Running Backs to Avoid (2021 Fantasy Football)
There are many ways to win a fantasy football championship, but the safest and most consistent method is to draft a stable of stud RBs.
For good reason, too. Some positions offer players with league-winning upside in the mid-to-late rounds. Consider that Stefon Diggs consistently went in the sixth round in 2020 drafts and finished as the WR3 overall. In 2019, Lamar Jackson was the 16th-ranked QB, often undrafted, and he finished the year as the QB1.
Comparatively, the RB position rarely offers monster upside in the later rounds, so you need to load up on talent early and often. It’s also an oft-injured position. In 2020, only three of the top-25 RBs played in all 16 regular-season games. That means depth is perhaps most vital among running backs, which are easier to stream.
With all this in mind, it’s important to identify which RBs you want and which ones you desperately need to avoid. Here are some names to consider for the latter.
Joe Mixon (CIN): RB12 ECR
Mixon’s best season was as the RB9, and that was before Cincinnati drafted Joe Burrow. He’s only once played in all 16 games once and had a meager 3.6 yards per carry in 2020. Mixon spent most of last year being two to three weeks away from returning but was done after Week 6.
The whole Joe Mixon experience screamed mismanagement in 2020, but so does everything else the Bengals do.
The issue is that Mixon is ranked at his ceiling. At RB12, you can find better value. All ranked after him, Austin Ekeler, Najee Harris, Clyde Edwards-Helaire, and Chris Carson have more season-long upside.
Mixon was on pace for a decent year before suffering a foot injury in October. His 71.3 rushing yards per game put him at a 16-game pace for 1,140. He was in line to set a career-high in receptions and scored four touchdowns in six games. However, the details matter.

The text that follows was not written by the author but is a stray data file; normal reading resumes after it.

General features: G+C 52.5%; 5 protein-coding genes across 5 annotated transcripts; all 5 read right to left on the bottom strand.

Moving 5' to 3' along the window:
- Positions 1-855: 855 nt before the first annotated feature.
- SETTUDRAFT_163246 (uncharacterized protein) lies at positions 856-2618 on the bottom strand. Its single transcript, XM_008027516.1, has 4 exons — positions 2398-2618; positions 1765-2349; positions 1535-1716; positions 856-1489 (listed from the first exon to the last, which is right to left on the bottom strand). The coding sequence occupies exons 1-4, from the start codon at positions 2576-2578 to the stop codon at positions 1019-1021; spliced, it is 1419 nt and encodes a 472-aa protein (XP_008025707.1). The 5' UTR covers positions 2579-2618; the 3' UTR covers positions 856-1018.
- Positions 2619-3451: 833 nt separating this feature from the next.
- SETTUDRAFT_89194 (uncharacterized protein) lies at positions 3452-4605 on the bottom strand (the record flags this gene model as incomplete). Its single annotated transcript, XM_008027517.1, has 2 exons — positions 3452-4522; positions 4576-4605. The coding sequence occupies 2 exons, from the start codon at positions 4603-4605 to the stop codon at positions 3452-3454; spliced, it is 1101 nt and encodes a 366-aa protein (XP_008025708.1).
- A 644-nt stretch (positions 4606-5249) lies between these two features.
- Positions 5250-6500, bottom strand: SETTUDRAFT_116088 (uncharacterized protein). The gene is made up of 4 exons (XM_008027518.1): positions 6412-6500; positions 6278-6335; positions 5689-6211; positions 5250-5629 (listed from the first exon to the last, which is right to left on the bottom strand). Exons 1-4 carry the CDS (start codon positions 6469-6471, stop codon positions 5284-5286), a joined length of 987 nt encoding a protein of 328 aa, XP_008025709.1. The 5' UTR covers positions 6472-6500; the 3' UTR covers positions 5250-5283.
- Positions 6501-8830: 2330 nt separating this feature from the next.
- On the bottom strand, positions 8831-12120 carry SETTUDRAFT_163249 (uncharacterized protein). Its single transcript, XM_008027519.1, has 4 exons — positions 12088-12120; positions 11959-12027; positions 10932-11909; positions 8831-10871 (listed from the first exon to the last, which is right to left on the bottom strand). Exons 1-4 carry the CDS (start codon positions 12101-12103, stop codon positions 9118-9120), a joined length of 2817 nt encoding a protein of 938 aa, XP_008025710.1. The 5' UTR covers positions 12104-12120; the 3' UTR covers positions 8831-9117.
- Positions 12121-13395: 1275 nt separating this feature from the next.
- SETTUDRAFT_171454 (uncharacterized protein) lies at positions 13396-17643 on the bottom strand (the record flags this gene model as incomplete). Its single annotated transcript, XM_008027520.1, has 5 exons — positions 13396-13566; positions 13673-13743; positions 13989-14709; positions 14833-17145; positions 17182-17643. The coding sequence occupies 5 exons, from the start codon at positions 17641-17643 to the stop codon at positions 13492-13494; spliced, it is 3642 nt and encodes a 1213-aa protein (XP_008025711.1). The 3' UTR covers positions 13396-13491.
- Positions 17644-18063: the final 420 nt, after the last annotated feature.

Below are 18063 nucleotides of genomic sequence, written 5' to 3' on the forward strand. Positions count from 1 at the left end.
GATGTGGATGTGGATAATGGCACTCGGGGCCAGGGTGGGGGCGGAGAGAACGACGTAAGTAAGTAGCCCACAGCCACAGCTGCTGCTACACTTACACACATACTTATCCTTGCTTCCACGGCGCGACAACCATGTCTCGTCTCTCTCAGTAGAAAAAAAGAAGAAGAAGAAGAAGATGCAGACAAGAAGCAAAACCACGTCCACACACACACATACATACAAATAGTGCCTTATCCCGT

Taking a closer look at Mixon’s 2020, he had only one big game. In Week 4, he compiled 151 rushing yards and three touchdowns. His next closest total was 69 rushing yards. He had one amazing week but didn’t significantly contribute in any of the other five games before missing the final 10.
The Bengals will also probably trail often and need to throw late, so I’d rather take an RB with a better supporting cast and fewer injury concerns. I’m happy to grab Mixon at a better value if he falls, but avoid him at his current ranking.
David Johnson (HOU): RB25 ECR
Poor David Johnson is on arguably the worst team that will ever exist. I’m genuinely excited for this season when I’ll see the Texans are playing and then not watch any of that game. So much free time. Seriously, if you’re in a Survivor league, just pick whatever team is playing the Texans.
Johnson deserves better, but the Texans can’t help but make a bad thing worse. This offseason, they brought in Mark Ingram, Phillip Lindsay, and Rex Burkhead. All three signings signaled that they want to be creative in how pathetic they are this year.
Beyond playing for an incompetent organization, other concerns should steer you clear of Johnson. The offensive line, besides Laremy Tunsil, may be the worst in the league. And that’s not just me hating on the Texans. That’s metrics. Pro Football Focus rated them as the 30th Run-Blocking unit in 2020. Deshaun Watson is unlikely to play this season (at least for the Texans). Things are pointing to a really down year with the combination of a new coaching staff, no star QB, and an O-Line that did little to nothing to improve. Oh yeah, Will Fuller walked in free agency, so Brandin Cooks is the only weapon drawing attention. Gross. Defenses may stack the box on every play.
If there’s any good to say, it’s that Johnson somehow managed to net 1,005 scrimmage yards and eight total touchdowns over only 12 games in 2020. He won’t come close to those numbers this year. He’s simply in the worst imaginable scenario for an RB, and he’s ranked like he’s not. Hard pass.
Melvin Gordon (DEN): RB29 ECR
If you look back at any of the previous “RBs to Avoid” articles, you’ll notice Melvin Gordon is on all of them. ALL OF THEM. On the off chance this is the first time you’re seeing him mentioned as a player to fade, well, welcome to the hate train.
Gordon is on the outs in Denver, with rookie Javonte Williams emerging as a likely candidate to start. Williams is a three-down back with the right amount of draft capital invested in him to take and hold the starting job for years to come.
Even if Williams were a non-factor, we can’t trust Gordon to hold a starting job anymore. He’s injury-prone and has off-the-field concerns. Furthermore, the numbers he put up last year were anomalous from a team unable to trust its quarterbacks and force-feeding the ball to a lackluster rusher. Don’t let his RB29 ranking trick you into thinking you’re getting a deal. Gordon’s ranking is in-flux and will continue to fall. Take literally anyone else in whatever range he’s in, and you’ll have a more enjoyable season.
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